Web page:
Can I ask you to put aside what you see, or imagine or hope for, and instead to join me on the self-same edge of the ocean, there to contemplate the real magic, the magic of the reality of our origins? Through the medium of television, and taking advantage of the courage and resource of undersea explorers in their minute bathyspheres, we can descend in mid-ocean to the bottom several kilometres below, and there see the origins of the tectonic plates of the continents and some of the substances of life itself. In particular, I want you to look at a 'black smoker'. ("Oh dear" said Alice to herself, nearly scared out of her wits at the thought of a Black Smoker. The only Smoker she could think of was Grimes the gardener, and he frightened her sometimes as he puffed continuously at a huge pipe stuffed with coarse twist, pouring out clouds of smoke which merged with that from the bonfire he was tending. "Now he always looks very dark" she said to herself, "but no, he grows such nice flowers, it can't be him…" - and Alice went and hid herself just in case the real Black Smoker came along...).

No, the reality of a black smoker as it pours out its gases from the core of the earth is, in itself, awesome to contemplate, for here in its turbulence are some of the materials of which we are made and, indirectly, are the source of life as we know it. In particular, I want you to see the sulphur, for in its way it is so vital to our very origin and continued existence. Without the sulphur it is doubtful whether we would have rain. Back on the surface, and, could you see them, myriads of algae that continue the process originating in the earth's bowels, taking the sulphur and converting it into an organic and gaseous form, that then disperses freely into the atmosphere. And it is around the molecules of this gas that the moisture evaporated from the seas forms into droplets, into clouds and eventually rain. Without the algae and the sulphur - no clouds, no rain; no rain, no erosion of rock to make soil; no soil, no plants; no plants, no us. But the algae have other mysteries that have long puzzled biologists. Why are they equipped with anti-freeze? At last, and a paradox only recently explained. The algae need sunshine to survive and proliferate - but they create clouds don't they, so isn't that counterproductive, life threatening even, for sun-loving algae? But the clouds create storms and storms cause algae to be sucked up and carried to extreme heights where they might freeze to death - if it wasn't for the anti-freeze; and thus they are dispersed to other seas, other oceans. One of those incredible marvels of evolution, or a fantastic attention to detail of a prescient Creator, whichever you will.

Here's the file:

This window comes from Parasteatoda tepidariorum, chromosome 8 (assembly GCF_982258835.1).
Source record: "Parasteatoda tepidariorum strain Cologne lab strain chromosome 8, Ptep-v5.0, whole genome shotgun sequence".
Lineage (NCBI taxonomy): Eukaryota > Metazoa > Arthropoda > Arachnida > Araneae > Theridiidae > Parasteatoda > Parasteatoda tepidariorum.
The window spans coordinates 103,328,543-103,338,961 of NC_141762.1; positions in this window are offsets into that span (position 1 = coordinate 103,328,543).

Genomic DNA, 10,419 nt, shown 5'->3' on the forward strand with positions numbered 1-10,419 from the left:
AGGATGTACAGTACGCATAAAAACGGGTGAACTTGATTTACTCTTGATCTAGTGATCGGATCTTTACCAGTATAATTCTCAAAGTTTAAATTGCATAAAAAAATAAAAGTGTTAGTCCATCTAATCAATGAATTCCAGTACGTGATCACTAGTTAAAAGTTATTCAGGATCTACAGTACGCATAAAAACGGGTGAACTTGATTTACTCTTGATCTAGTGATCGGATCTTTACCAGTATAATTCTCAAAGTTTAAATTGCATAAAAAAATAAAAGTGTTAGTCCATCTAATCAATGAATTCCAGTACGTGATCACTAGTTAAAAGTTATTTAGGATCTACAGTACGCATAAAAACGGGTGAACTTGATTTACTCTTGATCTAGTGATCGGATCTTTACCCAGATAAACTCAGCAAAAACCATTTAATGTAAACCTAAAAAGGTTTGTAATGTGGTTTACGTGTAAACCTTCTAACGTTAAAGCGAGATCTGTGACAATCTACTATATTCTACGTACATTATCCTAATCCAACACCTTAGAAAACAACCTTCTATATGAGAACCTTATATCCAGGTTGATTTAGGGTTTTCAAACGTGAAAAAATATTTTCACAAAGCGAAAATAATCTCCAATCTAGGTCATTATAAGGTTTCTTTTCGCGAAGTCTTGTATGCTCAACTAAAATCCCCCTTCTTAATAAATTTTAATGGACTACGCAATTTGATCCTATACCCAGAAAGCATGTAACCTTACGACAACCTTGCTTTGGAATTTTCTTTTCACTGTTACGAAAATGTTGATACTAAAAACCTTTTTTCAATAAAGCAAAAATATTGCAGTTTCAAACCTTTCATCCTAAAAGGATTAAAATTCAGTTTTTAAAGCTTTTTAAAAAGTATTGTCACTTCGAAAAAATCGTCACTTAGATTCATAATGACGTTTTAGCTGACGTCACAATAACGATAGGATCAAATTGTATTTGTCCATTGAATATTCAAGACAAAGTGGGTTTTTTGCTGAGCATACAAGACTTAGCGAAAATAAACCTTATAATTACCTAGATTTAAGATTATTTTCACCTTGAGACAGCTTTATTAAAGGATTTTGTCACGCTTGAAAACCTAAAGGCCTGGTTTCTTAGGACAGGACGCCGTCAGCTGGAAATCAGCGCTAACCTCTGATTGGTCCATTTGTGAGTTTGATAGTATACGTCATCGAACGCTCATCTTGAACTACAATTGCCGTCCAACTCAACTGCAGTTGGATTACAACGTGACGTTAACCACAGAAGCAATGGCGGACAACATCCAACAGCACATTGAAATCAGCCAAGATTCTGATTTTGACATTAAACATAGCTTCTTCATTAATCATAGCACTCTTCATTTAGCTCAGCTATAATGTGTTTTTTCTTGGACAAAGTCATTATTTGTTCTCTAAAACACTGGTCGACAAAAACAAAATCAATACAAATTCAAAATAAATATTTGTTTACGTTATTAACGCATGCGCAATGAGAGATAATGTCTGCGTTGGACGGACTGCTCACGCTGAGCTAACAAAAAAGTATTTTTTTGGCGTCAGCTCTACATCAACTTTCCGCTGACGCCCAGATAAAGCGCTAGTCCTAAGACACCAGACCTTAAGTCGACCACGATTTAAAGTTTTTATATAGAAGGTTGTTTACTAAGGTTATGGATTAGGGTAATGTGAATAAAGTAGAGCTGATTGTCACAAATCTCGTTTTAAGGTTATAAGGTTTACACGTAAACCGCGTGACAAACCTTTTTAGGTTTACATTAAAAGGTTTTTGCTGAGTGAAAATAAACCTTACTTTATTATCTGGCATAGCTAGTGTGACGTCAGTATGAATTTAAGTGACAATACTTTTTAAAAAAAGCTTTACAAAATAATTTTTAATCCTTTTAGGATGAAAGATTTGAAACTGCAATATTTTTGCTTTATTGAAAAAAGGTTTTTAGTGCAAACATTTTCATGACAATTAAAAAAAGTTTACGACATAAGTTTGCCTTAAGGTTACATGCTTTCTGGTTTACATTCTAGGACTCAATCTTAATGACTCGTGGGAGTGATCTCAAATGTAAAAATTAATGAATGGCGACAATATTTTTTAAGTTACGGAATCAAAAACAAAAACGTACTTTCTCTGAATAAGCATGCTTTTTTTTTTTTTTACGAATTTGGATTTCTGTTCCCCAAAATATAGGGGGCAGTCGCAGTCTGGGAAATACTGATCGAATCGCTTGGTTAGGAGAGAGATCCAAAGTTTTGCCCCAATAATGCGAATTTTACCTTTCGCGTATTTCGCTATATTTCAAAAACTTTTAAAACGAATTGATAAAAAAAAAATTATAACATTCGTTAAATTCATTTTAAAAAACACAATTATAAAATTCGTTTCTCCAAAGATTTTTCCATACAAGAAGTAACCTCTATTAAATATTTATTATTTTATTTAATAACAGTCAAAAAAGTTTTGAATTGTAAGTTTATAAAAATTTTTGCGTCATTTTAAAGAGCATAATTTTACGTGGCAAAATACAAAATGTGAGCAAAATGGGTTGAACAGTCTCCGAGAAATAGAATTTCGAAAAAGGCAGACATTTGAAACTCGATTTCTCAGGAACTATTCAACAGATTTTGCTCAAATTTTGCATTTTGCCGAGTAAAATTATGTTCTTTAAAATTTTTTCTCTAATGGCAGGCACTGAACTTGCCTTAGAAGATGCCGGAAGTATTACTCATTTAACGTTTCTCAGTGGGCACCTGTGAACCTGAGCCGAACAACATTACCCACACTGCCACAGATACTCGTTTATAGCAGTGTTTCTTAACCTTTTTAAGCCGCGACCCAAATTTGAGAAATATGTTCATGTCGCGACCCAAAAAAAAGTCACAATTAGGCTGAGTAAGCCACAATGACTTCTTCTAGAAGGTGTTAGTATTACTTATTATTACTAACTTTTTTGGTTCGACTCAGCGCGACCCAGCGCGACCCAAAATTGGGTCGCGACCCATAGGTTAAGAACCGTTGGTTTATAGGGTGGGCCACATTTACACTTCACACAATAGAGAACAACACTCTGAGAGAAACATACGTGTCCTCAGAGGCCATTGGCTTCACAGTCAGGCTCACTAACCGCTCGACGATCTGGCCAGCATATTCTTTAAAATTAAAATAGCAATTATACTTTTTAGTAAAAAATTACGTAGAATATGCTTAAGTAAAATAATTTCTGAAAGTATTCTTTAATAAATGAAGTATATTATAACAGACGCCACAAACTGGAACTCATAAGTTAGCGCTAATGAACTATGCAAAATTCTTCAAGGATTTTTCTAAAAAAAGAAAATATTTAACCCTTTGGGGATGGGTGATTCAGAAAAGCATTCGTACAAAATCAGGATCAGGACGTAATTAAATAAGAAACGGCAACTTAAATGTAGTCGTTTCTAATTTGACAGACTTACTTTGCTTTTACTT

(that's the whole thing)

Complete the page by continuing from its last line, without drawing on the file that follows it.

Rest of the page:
In your imagination, can I take you even below the black smokers? The molten magma is oozing in mid-ocean, pouring through these gaps in the earth's crust, forming new edges to the tectonic plates, forcing them apart and under continents, creating the tremors and pustules on the earth's skin - the earthquakes and volcanoes. But even deeper, towards the centre of the earth, to the molten iron core. Without it you would never have been even a gleam in your father's eye. Without it life on earth would just not exist in the form that we know.

Thermal movement of the iron within the core effectively creates a magnet with two ends or 'poles' that we call north and south. The magnet in turn creates a magnetic field that, effectively, is our shield. The sun pours out the 'solar wind' in constant stream - a never-ending flow of electrically charged particles. Our magnetic shield diverts them, and mostly they flow harmlessly past. Without our shield, the planet would be 'scoured' by these particles and would be completely barren, as are the other planets that have no iron core. The particles of the solar wind arrive into our upper atmosphere at the poles, and create the magnificent displays of the auroras, while during peaks of sunspot activity they reach parts of the earth in quantity, disrupting electronic communication, and subtly altering the behaviour of sensitive people.